The animation and sound design are very much the high point of the movie, especially if you have never seen the series or have only seen the first 13 episodes. Although it builds upon familiar images and ideas from the television show, it also takes things to a new level. The school is a maze of moving platforms and shifting columns. It makes it seem more like a labyrinth and more like dream then the previous incarnation. The huge dueling platform, with it's roses and water is beautiful, especially during the wonderful dancing scene about halfway through the series. Combined with the design is the use of light, shadows, darkness, and camera movement. There are tons of mood setting moments that serve to create an uncanny atmosphere. Sequences (like the racing scene) are almost ridiculous and yet seem to work. Added to the visuals is the sound design. This furthers the dream like imagery and sometimes disturbing feelings that appear in the film. The scene before the dance, where the water is rushing out of the hose, acts as a building to that moment. This director has done a great job using all the elements at his disposal to create a work of art.
The plot is your typical journey of the hero myth again. Much like Night on the Galactic Railroad, we are following a character (or characters) into adulthood. The title of the film is The Adolescence of Utena, and that is exactly what the film entails. It can be viewed as a culmination of the series. But at times the film seems to be about Anthy as well as Utena. One of the things that makes the Journey of the Hero story so appealing to story tellers is the fact that you can use different imagery to tell the story. This movie does that wonderfully and makes this classic tale turn upside down.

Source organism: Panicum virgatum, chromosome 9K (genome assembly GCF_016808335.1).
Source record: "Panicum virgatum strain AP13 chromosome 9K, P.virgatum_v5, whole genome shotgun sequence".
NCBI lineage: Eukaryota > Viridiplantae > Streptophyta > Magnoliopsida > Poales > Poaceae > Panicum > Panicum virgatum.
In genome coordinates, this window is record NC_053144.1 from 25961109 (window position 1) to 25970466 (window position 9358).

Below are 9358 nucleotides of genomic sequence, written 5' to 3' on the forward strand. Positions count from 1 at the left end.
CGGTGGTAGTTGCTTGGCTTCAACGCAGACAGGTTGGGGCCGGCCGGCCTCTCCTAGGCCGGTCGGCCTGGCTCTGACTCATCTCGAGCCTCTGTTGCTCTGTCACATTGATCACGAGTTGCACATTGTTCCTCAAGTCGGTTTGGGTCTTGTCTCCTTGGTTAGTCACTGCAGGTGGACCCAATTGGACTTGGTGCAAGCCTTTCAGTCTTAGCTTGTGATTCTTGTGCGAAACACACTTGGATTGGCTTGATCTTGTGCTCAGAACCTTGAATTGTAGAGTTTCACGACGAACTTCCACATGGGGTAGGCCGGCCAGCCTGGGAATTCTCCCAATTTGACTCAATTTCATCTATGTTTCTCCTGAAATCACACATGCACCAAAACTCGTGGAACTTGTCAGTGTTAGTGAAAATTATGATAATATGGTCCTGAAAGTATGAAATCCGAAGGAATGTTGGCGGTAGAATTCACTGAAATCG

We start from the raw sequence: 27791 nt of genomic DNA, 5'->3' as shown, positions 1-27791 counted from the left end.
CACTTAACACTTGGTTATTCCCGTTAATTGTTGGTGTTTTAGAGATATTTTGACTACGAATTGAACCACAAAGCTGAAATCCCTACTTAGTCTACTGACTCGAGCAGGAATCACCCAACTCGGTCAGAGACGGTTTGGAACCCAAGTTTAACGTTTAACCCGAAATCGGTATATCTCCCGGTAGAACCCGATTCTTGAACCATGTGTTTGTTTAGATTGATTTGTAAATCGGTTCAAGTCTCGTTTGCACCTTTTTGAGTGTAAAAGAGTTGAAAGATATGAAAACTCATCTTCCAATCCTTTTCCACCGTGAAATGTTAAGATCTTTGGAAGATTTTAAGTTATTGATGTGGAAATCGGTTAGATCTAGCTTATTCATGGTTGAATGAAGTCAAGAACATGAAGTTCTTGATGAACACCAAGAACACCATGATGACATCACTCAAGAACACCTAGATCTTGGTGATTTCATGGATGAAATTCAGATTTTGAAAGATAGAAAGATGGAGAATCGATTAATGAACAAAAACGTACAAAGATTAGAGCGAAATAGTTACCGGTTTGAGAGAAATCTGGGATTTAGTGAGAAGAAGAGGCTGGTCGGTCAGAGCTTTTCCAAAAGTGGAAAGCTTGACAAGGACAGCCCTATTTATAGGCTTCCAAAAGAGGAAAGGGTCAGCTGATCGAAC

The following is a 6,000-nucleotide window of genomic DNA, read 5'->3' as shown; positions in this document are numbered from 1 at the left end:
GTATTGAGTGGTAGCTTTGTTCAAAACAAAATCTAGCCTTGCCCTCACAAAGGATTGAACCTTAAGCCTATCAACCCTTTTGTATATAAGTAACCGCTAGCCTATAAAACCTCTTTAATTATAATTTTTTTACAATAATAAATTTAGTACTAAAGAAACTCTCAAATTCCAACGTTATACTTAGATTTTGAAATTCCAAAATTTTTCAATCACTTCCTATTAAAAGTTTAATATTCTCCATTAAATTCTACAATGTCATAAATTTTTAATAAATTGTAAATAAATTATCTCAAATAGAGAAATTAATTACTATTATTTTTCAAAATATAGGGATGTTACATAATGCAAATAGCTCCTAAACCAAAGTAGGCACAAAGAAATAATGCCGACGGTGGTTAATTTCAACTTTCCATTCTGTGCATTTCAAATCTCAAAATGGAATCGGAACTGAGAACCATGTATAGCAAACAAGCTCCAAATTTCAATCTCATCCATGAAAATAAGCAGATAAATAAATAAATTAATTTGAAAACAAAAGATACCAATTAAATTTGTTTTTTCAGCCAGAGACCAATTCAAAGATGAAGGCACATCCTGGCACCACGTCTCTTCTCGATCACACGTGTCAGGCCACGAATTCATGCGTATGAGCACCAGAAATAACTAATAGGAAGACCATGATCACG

I wasn't too crazy about the dub for the television series. Some actors seemed a bit confused on how to play the parts, or how to make them effective. But it seems that dub crew got a little help from the Japanese director. The result is a much better dub, one that does justice to the movie. It was a first class effort. Some things still seem a bit off here and there, so it's not quite a perfect score, but if you were turned off by the television dub, give this one a try, it works much better.
To make a film very effective it takes a blend of visuals and audio. And it's important not to forget that the music is just as important as the visuals and sound. The score takes many of the familiar themes from the Utena television series and tweaks them just a bit. I love the score from the television series and felt that it not only works well with the visuals but on it's own as well. So to me the score was not a problem. In addition we also have some new songs with some of the familiar ones. My new favorite song is the one during the dancing scene. All the elements work wonderfully in that moment. Great stuff. You also get some of the familiar dueling music (like 70's rock opera). It's grown on me, but for some it just pulls them out of the movie. Your mileage may vary in those cases. For me the music was used to great effect and really adds to the film.
Revolutionary Girl Utena - The Movie is another piece of anime as art. It works on so many levels and can stand up to repeat viewings. The symbolism will begin to unravel the more you watch it, and make it more rewarding. No this is not a sit back veg-out type of film. It requires some thought and reflection. For me it was great. But for others it might be too abstract and even boring. The dancing scene is one of my new favorite scenes from an anime, and it works well to show how all the elements of film can be used to make a piece of animated art.
Roman J. Martel
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Phillips Flatscreen (27 Inch), Sony Playstation 2